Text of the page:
By George C. West (University of New Mexico Press, $24.95)
A few aviary courtship facts: White-eared hummingbird males hang in groups till females arrive in the nesting area; then they pair up and take off, leaving the females to build nests and raise the young. Male Allen’s hummingbirds show off to females by shuttling back and forth over their heads and sometimes climbing, then diving at up to 60 mph. Male Lucifer hummingbirds dive as well, but they wait till the females are building nests before they hook up. Sounds like the boys — arrayed in brilliant greens, reds and purples — have a good thing going.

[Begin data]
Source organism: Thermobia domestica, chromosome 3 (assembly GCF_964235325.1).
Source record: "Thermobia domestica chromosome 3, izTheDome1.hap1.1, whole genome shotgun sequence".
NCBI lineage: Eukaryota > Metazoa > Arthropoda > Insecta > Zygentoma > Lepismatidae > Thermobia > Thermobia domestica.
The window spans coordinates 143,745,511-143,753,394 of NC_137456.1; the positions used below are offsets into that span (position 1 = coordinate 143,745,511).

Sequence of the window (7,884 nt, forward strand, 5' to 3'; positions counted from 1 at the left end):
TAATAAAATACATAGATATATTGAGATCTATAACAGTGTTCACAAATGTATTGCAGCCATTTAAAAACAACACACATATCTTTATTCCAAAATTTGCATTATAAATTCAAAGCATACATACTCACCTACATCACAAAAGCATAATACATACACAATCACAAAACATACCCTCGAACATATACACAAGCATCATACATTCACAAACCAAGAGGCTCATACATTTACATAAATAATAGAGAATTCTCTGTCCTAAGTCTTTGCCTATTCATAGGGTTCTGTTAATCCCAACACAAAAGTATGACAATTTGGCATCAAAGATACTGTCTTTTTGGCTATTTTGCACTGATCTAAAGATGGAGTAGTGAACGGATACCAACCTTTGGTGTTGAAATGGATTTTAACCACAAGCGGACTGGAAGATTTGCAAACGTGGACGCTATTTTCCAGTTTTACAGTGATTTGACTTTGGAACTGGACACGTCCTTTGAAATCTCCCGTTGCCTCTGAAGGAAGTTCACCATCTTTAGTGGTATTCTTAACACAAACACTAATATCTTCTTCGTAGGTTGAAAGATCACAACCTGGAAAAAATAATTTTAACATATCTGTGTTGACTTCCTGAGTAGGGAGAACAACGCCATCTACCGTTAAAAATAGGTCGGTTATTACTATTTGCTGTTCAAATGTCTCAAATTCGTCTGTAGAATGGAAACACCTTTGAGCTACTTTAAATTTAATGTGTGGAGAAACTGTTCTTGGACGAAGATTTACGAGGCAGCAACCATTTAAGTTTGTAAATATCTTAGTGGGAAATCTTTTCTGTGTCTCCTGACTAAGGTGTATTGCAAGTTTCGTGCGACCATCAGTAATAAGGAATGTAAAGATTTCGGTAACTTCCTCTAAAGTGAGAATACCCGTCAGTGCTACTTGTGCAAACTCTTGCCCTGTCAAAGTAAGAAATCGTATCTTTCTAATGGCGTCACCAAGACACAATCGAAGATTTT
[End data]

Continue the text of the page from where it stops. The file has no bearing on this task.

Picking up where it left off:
These facts and many others are available in George C. West’s exquisitely illustrated and informative guide book.
Detailed descriptions and color photos are designed to help readers distinguish species, sex, and age from the 17 types of hummingbirds found in North America.
The book is ostensibly written for birders and those who work on bird banding (as does West), but it is simply a lovely, illuminating little book for the lay bird-appreciator. (Like this reviewer, wishing the little guy at the feeder would slow down so I could check out the shape of its tail feathers. Is it a broad-billed? A Lucifer? I’d love to see a ruby-throated, but they don’t live nearby.)
Note: Anderson Atlas’ YA science fiction novel reviewed Aug. 7 under the title “Allan Westerfield Off World” has been revised and retitled “Surviving the Improbable Quest” (Synesthesiabooks.com)